D: This is the ANA’s definition of nursing informatics. THE SPECIALTY OF NURSING INFORMATICS

10

The Informatics Nurse Specialist functions in the role of:
a. entrepreneur, patient advocate, ethics committee member, and lobbyist.
b. policy developer, patient advocate, social worker, and researcher.
c. project manager, consultant, educator, and researcher.
d. development supporter, physician advocate, ethics committee member, and lobbyist.

C: The Informatics Nurse Specialist may function in the role of project manager, consultant, educator, researcher, development supporter, policy developer, and entrepreneur. THE SPECIALTY OF NURSING INFORMATICS

11

QSEN is an initiative focused on:
a. computer literacy for nurses.
b. reform in nursing education in the areas of quality and safety.
c. statistics for nurses working in environmental health care.
d. improving patient satisfaction in the areas of safety and wellness.

B: Quality and Safety Education for Nurses (QSEN) was developed as part of a Robert Wood Johnson-funded project designed to facilitate reform in nursing education in the areas of quality and safety. QSEN is a comprehensive resource for quality and safety education for nurses. EVIDENCE FROM THE LITERATURE

12

An RN asks a nurse educator how long graduate studies in nursing informatics have been available. The nurse educator explains that the first master's programs in nursing informatics was established at the University of Maryland in:
a. 1989. c. 1994.
b. 1992. d. 1998.

A: The first master’s program in nursing informatics (NI) was established at the University of Maryland in 1989, followed by a doctoral program in 1992. FORMAL PROGRAMS IN INFORMATICS

13

A nurse wishes to gain more knowledge about informatics in an informal manner. The nurse understands that this can be done through:
a. seminars and scholarly journals.
b. master’s program in nursing informatics.
c. doctoral program in nursing informatics.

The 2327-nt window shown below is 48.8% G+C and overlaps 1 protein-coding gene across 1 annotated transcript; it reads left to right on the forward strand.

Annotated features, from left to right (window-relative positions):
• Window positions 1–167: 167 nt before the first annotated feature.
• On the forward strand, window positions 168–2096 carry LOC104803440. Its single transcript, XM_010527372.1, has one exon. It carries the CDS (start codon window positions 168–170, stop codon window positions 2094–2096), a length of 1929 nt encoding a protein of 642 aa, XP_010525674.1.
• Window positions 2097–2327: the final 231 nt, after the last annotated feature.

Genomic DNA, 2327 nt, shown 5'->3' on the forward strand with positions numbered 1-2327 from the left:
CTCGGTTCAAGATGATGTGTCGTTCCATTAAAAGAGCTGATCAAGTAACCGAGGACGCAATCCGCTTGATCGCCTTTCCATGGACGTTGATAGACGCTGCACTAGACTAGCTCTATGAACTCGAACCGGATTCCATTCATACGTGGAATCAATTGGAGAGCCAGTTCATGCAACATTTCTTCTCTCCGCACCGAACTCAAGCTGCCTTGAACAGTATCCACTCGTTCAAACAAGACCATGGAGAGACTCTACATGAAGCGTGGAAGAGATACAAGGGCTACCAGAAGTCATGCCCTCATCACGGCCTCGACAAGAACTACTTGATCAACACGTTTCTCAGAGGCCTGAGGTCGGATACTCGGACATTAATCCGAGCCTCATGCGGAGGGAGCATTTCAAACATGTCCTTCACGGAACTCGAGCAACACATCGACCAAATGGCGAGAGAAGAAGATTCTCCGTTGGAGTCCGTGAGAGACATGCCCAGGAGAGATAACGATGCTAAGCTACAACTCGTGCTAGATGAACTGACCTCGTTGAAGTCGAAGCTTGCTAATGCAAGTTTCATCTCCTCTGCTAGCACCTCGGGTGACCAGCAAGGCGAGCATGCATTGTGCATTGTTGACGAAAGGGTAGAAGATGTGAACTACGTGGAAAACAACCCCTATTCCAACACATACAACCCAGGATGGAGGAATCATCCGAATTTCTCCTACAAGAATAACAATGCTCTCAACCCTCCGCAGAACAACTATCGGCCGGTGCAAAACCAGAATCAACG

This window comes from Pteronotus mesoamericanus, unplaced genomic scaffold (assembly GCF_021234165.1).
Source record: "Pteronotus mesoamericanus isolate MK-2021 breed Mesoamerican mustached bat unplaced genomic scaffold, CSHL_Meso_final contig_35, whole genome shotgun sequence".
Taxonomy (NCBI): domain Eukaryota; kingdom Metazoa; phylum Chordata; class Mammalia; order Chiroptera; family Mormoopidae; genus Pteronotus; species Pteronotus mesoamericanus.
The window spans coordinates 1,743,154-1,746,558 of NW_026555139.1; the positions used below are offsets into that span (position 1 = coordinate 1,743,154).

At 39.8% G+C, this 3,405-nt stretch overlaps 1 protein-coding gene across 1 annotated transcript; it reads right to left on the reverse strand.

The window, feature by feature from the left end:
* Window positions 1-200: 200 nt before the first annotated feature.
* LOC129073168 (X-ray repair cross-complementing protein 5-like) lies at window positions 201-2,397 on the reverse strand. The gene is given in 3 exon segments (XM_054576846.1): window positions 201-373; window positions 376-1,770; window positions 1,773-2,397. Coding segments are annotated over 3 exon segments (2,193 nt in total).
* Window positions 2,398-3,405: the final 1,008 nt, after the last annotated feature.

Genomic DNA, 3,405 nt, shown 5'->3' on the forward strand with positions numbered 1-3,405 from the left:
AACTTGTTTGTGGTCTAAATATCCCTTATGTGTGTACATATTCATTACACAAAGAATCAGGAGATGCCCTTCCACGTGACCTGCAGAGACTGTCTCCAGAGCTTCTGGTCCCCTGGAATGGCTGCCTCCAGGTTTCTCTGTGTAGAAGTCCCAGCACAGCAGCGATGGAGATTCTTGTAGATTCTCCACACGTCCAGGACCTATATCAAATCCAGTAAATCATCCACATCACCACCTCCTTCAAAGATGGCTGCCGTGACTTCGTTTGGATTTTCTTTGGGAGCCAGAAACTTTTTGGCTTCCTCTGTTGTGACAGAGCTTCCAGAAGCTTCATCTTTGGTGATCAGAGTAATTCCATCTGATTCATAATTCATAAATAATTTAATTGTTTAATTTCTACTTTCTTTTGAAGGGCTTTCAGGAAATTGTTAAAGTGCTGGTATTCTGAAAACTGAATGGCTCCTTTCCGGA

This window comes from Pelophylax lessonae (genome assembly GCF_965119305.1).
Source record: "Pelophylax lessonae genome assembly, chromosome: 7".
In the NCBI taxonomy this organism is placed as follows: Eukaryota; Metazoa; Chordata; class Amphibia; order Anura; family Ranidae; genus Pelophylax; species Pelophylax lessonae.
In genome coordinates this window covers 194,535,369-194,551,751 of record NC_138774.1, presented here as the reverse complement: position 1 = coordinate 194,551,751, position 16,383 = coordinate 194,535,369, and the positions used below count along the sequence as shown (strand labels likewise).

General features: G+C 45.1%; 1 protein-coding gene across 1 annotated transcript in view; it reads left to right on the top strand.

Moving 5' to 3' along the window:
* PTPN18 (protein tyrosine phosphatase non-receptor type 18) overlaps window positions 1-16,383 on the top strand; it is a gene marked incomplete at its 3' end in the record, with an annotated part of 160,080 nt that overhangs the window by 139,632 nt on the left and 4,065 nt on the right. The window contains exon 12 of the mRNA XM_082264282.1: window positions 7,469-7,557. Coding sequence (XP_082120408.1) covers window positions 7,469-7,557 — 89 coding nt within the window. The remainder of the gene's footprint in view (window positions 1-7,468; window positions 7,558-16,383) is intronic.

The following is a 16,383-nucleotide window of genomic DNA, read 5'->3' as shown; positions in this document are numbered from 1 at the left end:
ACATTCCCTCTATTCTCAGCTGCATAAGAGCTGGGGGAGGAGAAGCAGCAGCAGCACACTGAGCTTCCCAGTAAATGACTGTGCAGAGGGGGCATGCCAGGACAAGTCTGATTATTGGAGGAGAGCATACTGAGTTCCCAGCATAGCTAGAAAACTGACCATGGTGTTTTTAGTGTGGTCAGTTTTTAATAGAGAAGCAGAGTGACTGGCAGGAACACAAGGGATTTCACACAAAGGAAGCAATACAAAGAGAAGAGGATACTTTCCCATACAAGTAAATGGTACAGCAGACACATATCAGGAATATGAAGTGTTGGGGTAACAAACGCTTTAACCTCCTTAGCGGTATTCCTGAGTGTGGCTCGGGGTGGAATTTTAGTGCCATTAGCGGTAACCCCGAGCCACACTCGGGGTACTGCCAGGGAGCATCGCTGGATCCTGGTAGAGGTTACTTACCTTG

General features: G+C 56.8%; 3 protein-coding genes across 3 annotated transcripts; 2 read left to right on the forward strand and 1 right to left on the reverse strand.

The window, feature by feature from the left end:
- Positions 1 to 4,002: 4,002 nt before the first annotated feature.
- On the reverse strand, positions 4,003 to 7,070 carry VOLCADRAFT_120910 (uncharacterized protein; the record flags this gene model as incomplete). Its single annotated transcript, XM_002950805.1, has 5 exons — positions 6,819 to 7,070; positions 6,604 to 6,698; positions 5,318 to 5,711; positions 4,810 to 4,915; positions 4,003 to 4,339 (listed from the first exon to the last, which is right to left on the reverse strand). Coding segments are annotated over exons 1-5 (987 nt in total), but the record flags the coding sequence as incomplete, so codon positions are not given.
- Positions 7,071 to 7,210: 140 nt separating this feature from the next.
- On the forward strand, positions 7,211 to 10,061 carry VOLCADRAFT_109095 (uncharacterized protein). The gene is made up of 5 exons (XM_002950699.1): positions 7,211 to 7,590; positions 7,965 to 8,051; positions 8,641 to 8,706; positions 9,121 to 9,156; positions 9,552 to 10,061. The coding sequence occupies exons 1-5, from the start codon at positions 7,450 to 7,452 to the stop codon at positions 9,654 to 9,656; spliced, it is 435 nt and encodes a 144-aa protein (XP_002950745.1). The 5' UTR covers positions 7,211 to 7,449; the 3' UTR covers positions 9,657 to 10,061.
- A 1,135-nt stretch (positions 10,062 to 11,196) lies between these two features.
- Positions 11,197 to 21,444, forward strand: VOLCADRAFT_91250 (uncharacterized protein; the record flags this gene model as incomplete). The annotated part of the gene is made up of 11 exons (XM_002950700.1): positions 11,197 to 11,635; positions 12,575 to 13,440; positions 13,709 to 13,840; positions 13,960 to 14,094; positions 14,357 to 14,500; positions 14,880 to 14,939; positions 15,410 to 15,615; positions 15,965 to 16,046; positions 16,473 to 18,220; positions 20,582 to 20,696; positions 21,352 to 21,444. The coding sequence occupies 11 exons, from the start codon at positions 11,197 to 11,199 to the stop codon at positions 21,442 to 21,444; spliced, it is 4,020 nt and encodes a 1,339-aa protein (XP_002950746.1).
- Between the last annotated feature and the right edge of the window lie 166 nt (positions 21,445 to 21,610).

d. bachelor’s program in computer technology.

A: Seminars, annual conferences, joining nursing informatics groups, and subscribing to scholarly journals are all informal ways to pursue education in nursing informatics. Master’s, doctoral, and MBA programs describe formal education. INFORMAL EDUCATION

14

A nurse returns to practice after 15 years in retirement. Her life savings became depleted due to several poor investments and an Internet scam. It has been several years since the nurse worked on a patient care unit. During orientation the nurse asked the instructor, “Are patient charts still kept at the front desk?” The best response by the instructor would be that the hospital has integrated informatics into patient care and they now use:
a. CIS. c. FAX.
b. EHR. d. e-mail.

B: The instructor would inform the nurse that the hospital now uses electronic health records (EHR). Clinical information systems (CIS) consist of a collection of software programs and associated hardware that supports the entry, retrieval, update, and analysis of patient care information and associated clinical information related to patient care. FAX machines and e-mail are not patient records but tools for communicating. HEALTH INFORMATION SYSTEMS IMPORTANT TO NURSING